My previous attempt with a warrior was actually my very first character in WoW. A human warrior on a trial account… and I freaking hated it. Didn’t like neither the class or the whole game – and that would have been the end of World of Warcraft for me, if not a certain female friend, who urged me to try it together with her. So I started a Night Elf rogue – and have never looked back at the warrior. Until now, that is.
I created an orc warrior – and levelled it as prot until level 50, arms after that – he is 67 right now, probably will be mid-seventies by the end of the week.
Most of my levelling so far was done on battlegrounds – I must say I loved prot warrior in PvP. Good damage, great survivability – casters were a bit of a problem, though. Loved the fact that rogues might as well run head-on against the wall instead of attempting to solo me.
In the late 40s I started to notice that my damage was getting a bit low compared to the other warriors – and so I dual specced into Arms. Fellow plate-wearers – DK’s, paladins and warriors – became a whole lot easier to counter. Rogues were a bit more of a problem, hunters and frost mages a whole lot of a problem.
But then again, frost mage and a warrior… if you don’t manage to kill a warrior as a frost mage, then you might as well go play some other class. I loved warriors when I played my own frost mage – free honor, even if they were a lot of levels above me.
We’ll see how casters will go down now when I finally got the spell reflect ability.
I didn’t go to instances until Outland – Ramparts was my first instance. I went as DPS – I don’t like most of Outland instances, especially as a tank. I will probably start tanking in Northrend, though.
So far I’ve liked warrior a lot. It won’t become my new main – no, that spot is reserved for a druid – but due to the recent uber-nerfs to the feral PvP, I may leave my warrior for PvP – perhaps trying prot PvP again on 85.
Strangely, some people have come to this blog with searches related to tanking Argaloth in the Baradin Hold, even though I have never written anything on the topic. I’ll do a short post about it just so they would get what they are looking for.
Baradin Hold is a new raid instance in Cataclysm – same as VoA was in the Lich King, it is only available when your faction controls Tol Barad. Presumably, same as VoA, Baradin Hold will get an expansion with every major content patch – i.e. 4.1 will bring a new boss to this raid.
Tol Barad is largely a prison for especially dangerous criminals – and Baradin Hold houses the most dangerous ones in the area. Baradin Hold takes about 15 minutes to finish with a good group, including summoning and buff time.
You will need two tanks and two healers in 10-man mode – it may be possible in the future (when gear is much, much better) just one healer will be needed.
When you enter Baradin Hold, you have to deal with trash – Demon Containment Units, or presumably the prisonguards. They are an easy mobs, just have all of your group stack on tank, as their Demon Repellent Ray ability damage is shared between all the targets.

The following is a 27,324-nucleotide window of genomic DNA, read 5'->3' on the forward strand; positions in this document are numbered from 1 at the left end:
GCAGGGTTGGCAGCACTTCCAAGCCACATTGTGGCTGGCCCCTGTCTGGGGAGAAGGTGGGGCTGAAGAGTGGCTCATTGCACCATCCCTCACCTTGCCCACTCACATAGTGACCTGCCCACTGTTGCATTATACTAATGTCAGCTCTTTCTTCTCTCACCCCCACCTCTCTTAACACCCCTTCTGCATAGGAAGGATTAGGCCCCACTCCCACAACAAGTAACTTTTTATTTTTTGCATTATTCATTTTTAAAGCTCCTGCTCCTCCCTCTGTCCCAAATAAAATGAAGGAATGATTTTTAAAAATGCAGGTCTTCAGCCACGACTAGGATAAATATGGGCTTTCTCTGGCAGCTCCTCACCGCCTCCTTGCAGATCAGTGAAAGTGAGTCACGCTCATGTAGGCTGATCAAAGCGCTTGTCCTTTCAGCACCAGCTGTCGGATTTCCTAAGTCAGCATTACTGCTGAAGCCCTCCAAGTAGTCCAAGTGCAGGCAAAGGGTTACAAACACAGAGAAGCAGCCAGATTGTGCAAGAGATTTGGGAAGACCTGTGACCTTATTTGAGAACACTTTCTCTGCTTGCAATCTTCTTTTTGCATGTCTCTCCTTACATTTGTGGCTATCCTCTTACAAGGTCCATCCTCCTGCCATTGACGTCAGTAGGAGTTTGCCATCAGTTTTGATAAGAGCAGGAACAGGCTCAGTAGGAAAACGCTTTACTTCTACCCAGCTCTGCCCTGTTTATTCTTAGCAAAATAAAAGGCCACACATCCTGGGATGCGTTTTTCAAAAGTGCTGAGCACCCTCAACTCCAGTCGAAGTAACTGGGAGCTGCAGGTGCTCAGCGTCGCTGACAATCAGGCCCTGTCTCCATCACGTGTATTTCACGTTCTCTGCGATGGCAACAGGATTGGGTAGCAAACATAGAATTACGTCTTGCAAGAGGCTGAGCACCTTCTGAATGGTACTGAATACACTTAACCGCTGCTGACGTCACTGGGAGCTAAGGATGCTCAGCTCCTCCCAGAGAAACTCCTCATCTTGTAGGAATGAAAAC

Currently the only boss in the raid is Argaloth, a pit lord demon. He is a simple and straightforward fight, one that mostly stresses your healers. Your DPS should put out at least 10k DPS each, or Argaloth will berserk in five minutes.
Split your raid into two groups, with one tank and one healer in each group. Use raid markers to mark out both tanks and positions for them – position tanks/groups on either side of the boss. Have each group stack on tank.
Argaloth casts Meteor Slash in a cone in front of him to the tank, which does about 200 000 Arcane damage – however, it is shared by all other targets, so in 10-man mode 200 000 / 5 = 40k on every player in one group. This also applies fire damage taken increase 100% debuff (which stacks) – so the other tank needs to taunt now. It helps healer quite a bit if you use your tank cooldown just before the Meteor Slash.
With a good gear and healer, it is possible for a tank to eat two or three of those in a row – it has happened to me when the other tank disconnected and didn’t taunt. I blew my cooldowns and survived until the other tank returned – however, the healer was out of mana by then and we wiped anyway.
Every 45 seconds Argaloth casts Consuming Darkness on three random groupmembers – a magic type 15-sec DoT, which all healers can dispel (and must do so as quickly as possible). Priest’s Mass Dispel really shines here, but other healers should not have too much issues.
At 66% and 33%, Argaloth casts 15 seconds of Fel Firestorm. This is an easily avoidable moving ground fire – just move out of the fire and be ready to taunt once the fire phase ends. Some of the fires may remain burning after the Fel Firestorm ends, this is probably a bug. Again, Fel Firestorm stresses mostly healers, so make sure that everybody avoid the fires and use damage-reducing abilities.
Blow Bloodlust/Heroism/Time Warp/etc either at start or after the second Fel Firestorm.
Overall, Argaloth is the easiest raid boss fight in the Cataclysm – largely a gear check for DPS and healers. He drops epic PvP gear (lvl 365), which is better than blue PvE gear in PvE. All his drops can be disenchanted (skill 475), so be sure to have an enchanter along.
Below is TankSpot’s video guide to Argaloth.